The pagan philosopher Plutarch writes that, regarding beliefs in God, we should avoid two extremes: atheism and superstition. The former abandons all ideas of God, whereas the latter holds false ideas of a malevolent deity.
In Book 3 Chapter 2 of the Institutes, Calvin provides a definition of the Christian faith, which is opposed to both atheism and superstition:
Faith is a firm and sure knowledge of the divine favor toward us, founded on the truth of a free promise in Christ, and revealed to our minds, and sealed on our hearts, by the Holy Spirit.
There are several points of doctrine here:
First, faith is not ignorant, but is founded on the revealed knowledge of God. No one can have faith unless God reveals Himself to him.
Second, faith is authored by the Triune God, the Father, the Son and the Holy Spirit.
Third, faith receives a precious promise from God, a promise fulfilled in Christ, and communicated to the believer through the Spirit.
Fourth, faith is not only consent of the intellect, but also obedience of the heart, to the work of the Spirit.
Fifth, faith is sure and steadfast, which anchors the soul in the presence of God.
While Calvin’s exposition of faith is biblically sound, it suffers a major defect as a definition: explaining one little understood entity, faith, with another less understood, God.
Regarding the crucial and practical question, (how) can an individual be sure that he has saving faith? Calvin doesn’t give a satisfactory answer. On the one hand, he expounds on the total depravity and deceitfulness of the heart, even the heart of a believer; on the other hand, he insists that a believer can be certain that the faith of his heart is genuine. This seems self-contradictory.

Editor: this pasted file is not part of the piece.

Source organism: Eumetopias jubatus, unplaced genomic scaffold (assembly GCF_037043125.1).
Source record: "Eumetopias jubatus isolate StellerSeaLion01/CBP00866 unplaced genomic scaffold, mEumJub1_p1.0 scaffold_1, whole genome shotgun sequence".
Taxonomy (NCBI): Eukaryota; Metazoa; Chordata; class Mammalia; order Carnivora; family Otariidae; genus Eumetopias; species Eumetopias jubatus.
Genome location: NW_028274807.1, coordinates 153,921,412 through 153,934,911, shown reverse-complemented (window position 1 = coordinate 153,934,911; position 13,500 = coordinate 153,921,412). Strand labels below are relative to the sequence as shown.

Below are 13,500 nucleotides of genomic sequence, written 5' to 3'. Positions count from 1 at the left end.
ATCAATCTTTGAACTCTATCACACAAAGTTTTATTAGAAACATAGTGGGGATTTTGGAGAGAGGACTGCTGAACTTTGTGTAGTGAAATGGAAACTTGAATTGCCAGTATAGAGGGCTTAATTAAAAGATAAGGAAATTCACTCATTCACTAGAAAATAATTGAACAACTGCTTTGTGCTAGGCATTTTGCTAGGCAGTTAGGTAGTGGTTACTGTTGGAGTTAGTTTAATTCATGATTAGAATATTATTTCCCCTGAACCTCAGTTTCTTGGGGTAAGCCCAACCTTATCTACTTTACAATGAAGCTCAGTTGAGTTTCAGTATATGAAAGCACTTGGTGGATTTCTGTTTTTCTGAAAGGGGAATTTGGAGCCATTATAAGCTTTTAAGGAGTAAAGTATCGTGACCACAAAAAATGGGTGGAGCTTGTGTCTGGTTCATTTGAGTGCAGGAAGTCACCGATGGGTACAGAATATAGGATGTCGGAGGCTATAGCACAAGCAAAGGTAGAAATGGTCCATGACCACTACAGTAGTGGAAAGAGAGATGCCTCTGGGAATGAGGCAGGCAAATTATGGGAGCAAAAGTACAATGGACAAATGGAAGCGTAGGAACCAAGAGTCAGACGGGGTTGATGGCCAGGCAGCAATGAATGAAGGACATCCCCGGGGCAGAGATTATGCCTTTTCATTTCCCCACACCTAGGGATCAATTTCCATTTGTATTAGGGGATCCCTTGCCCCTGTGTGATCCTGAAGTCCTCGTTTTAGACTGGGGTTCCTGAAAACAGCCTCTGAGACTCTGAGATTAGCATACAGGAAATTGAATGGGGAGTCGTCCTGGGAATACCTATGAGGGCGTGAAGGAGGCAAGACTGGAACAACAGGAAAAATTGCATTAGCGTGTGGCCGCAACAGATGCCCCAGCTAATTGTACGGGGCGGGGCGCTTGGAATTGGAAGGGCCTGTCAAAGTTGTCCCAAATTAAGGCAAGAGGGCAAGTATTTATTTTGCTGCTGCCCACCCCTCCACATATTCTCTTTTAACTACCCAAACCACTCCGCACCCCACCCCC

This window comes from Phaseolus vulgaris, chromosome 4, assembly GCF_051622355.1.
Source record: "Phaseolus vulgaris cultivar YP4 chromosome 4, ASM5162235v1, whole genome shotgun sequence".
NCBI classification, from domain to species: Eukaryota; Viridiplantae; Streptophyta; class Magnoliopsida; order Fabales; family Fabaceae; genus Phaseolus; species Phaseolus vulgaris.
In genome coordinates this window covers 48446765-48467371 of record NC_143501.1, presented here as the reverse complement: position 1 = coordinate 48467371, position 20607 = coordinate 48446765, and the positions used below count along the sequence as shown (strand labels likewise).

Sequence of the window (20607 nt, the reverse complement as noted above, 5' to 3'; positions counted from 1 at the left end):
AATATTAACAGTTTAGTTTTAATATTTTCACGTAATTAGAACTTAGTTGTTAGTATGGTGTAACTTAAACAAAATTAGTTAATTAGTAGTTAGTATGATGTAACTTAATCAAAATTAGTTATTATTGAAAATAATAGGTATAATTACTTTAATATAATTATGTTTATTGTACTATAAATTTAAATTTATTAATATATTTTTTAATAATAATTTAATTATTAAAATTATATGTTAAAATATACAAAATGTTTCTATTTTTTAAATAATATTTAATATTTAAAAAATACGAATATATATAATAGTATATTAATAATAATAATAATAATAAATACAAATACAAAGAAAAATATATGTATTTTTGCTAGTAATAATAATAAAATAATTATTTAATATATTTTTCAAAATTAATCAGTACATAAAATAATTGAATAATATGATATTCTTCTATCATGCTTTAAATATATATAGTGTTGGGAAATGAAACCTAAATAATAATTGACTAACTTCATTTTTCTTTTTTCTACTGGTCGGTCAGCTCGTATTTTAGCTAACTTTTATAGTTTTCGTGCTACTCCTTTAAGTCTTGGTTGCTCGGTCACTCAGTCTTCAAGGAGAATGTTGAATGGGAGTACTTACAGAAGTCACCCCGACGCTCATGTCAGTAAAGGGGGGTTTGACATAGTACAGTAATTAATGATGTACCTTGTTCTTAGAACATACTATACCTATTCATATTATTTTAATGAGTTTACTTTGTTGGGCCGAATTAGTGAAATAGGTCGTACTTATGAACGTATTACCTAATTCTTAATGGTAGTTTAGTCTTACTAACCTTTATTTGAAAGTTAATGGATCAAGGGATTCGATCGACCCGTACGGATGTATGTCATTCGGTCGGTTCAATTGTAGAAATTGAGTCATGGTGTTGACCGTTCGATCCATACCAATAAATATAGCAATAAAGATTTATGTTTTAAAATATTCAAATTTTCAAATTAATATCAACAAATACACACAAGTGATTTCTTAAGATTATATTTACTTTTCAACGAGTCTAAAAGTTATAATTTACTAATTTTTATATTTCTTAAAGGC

It is evident that certainty, that is, peace of conscience, is important to Calvin. Because of the total depravity of man, for the salvation of man to be certain, it must be the work of God alone from start to finish. However, this certainty is of God, not of man. The Lord knows those who are His and will be saved, it doesn’t follow that a man can be certain of his own salvation. Calvin rejects universal salvation, therefore he cannot derive the certainty of his salvation from God’s love for mankind; nor can certainty be derived from an intellectual knowledge of the doctrine of salvation–knowing what is just is not the same as being just; nor can certainty be derived from the feelings and motions of a depraved and deceitful heart. What then? To make the matter more perplexing, Calvin also points out that there are false believers (cf. The Parables in Matthew 13), who deceive others and themselves concerning the Christian faith, who believe themselves to be Christians but are not in truth. As it is written, “The heart is deceitful above all things, and desperately wicked; Who can know it?”
A man cannot be certain of his own salvation, unless God communicates His certainty and peace to the heart of the man. If God thus communicates Himself to man, man is no longer depraved, but godly.